Celsius: Barnaby Joyce was asked on Q&A how much it would cost to reduce emissions. Then it got awkward
Climate Communication: Responsibility Plus Bulletin #048
The Conversation: With a single sentence, Malcolm Turnbull can end Tony Abbott’s war on renewable energy
The Conversation: People around the world will act on climate change to create a better society: study
The Conversation: Creative self-destruction: the climate crisis and the myth of ‘green’ capitalism
EcoWatch: Sweden to Become One of World’s First Fossil Fuel-Free Nation
EcoWatch: 96 Cities That Are Quitting Fossil Fuels and Moving Toward 100% Renewable Energy
Guardian: Forget your dreams and follow the money if you want to help the world
Guardian: Abbott considered investigation into 'exaggerated' Bureau of Meteorology temperature data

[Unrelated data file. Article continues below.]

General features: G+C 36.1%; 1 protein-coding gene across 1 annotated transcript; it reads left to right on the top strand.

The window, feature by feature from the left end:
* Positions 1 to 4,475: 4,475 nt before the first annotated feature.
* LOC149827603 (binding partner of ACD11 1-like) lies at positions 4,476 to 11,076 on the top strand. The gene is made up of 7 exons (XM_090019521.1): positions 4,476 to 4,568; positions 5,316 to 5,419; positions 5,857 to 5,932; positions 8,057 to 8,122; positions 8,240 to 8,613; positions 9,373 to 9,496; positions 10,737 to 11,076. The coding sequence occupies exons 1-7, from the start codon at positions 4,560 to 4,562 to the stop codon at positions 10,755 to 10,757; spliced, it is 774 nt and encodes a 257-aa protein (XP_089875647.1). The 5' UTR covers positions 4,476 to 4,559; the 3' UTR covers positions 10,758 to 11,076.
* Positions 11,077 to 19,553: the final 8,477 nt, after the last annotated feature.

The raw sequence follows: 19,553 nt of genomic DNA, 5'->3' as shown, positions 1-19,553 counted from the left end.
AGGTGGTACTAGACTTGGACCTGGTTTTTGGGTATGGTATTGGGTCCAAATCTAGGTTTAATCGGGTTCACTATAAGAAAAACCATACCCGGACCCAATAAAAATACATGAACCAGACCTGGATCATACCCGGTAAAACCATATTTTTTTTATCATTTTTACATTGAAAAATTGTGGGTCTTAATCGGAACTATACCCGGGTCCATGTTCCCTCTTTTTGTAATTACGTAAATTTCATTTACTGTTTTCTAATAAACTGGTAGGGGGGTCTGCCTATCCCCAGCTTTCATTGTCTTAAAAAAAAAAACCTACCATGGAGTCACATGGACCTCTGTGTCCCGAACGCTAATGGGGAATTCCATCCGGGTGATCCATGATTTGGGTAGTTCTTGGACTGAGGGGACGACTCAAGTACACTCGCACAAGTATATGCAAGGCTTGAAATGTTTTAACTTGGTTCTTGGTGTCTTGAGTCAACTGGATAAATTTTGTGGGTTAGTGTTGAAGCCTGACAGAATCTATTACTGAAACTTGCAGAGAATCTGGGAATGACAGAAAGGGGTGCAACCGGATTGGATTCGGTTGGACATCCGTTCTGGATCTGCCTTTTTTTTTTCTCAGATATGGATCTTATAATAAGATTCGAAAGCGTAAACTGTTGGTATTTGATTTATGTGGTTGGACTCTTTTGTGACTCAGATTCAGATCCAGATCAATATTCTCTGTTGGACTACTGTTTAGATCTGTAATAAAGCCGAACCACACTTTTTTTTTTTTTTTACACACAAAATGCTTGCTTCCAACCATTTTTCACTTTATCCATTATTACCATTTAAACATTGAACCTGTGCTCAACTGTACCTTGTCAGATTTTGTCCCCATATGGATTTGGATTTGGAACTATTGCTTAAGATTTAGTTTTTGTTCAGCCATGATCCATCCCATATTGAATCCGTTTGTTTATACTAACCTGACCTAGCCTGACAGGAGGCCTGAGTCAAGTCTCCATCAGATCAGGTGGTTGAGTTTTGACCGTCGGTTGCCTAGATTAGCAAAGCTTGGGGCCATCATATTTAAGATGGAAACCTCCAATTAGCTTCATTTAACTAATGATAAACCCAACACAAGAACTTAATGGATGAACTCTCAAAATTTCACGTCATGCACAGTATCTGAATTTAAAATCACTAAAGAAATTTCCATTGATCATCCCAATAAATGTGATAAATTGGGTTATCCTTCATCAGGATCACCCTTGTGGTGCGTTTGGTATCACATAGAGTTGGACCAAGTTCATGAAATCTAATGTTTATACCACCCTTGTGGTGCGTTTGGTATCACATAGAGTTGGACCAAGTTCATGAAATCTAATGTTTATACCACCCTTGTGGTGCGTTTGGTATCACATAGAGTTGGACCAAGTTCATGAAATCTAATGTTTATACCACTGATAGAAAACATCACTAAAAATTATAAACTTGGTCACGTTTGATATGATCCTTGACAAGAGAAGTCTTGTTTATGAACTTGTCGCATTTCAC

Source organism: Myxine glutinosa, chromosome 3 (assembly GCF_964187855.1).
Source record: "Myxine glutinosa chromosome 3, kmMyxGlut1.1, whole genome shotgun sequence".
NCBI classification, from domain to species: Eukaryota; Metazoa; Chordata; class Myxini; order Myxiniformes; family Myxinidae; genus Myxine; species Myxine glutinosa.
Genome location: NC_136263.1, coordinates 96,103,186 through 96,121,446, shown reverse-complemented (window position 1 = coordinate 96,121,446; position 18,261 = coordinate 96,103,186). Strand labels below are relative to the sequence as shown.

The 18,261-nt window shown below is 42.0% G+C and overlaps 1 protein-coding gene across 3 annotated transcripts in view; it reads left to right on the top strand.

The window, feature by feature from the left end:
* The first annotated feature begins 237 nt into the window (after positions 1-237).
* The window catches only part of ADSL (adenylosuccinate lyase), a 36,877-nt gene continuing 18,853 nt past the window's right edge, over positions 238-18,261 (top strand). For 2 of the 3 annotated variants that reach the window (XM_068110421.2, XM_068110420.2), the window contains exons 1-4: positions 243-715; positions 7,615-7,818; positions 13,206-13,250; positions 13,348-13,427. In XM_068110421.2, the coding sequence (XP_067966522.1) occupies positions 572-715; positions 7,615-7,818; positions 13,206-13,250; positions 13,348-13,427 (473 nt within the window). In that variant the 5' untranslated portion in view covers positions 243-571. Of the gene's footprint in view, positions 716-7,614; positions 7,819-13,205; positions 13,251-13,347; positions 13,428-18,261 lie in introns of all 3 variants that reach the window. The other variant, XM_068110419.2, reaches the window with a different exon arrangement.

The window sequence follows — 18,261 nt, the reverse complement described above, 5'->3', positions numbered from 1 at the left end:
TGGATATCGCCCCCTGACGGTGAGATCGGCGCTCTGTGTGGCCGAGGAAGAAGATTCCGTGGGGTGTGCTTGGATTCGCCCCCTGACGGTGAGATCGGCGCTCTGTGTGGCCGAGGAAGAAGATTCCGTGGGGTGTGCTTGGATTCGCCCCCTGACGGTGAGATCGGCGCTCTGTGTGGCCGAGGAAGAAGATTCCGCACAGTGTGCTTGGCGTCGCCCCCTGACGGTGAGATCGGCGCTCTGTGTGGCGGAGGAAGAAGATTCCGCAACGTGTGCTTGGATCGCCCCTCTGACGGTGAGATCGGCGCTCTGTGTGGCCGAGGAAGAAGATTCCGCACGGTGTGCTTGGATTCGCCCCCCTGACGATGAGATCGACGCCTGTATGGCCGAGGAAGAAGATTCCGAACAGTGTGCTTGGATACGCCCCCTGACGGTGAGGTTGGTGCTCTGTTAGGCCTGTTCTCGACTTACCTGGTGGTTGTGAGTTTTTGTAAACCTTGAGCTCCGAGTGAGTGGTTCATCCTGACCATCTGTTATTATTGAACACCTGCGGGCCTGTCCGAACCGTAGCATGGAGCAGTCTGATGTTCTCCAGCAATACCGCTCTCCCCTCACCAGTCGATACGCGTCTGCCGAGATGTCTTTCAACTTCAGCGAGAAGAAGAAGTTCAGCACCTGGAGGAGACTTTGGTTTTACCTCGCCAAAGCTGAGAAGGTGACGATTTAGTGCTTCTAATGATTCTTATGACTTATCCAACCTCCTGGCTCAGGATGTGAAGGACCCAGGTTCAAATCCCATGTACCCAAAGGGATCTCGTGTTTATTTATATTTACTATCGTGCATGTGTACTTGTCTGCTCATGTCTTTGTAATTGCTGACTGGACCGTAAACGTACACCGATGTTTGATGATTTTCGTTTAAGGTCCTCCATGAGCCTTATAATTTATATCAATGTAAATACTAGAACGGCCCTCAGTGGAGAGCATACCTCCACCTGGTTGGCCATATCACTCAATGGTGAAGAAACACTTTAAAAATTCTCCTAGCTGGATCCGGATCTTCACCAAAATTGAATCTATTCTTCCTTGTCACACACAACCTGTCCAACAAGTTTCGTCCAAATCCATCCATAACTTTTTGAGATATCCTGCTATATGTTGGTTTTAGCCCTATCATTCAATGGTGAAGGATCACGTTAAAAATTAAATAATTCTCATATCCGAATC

Harvard Business Review: What VW Didn’t Understand About Trust
The Hill: Obama: I should have acted sooner on climate change
Mashable: Climate change activist takes aim at the 'most irresponsible companies in the world'
New Republic: Pope Francis's Address to the United Nations: Read His Full Speech
New York Times: Enacting Cap-and-Trade Will Present Challenges Under China’s System
Northern Star: Young Bundjalung woman named Environmentalist of the Year
One Earth: A new map shows air pollution data from around the world in real time
physics.org: New ways to motivate climate change action around the world
Renew Economy: Coalition dumps chief climate denier Newman, Hunt still hamstrung
Review Economy: Why Far Right should embrace solar + storage energy revolution
Renew Economy: Nine huge US corporations pledge to go 100% renewable
Reuters: Coal isn't amazing - how to lose the PR war, and why it may not matter
Reuters: Royal Dutch Shell pulls plug on Arctic exploration
Sydney Morning Herald: AGL Energy embraces global warming policies before Paris talks on climate change
Tech Insider: Elon Musk says the current refugee crisis is just a glimpse of what's to come if world ignores climate change
Yale Climate Connections: Hawaii Commits to 100 Percent Clean Energy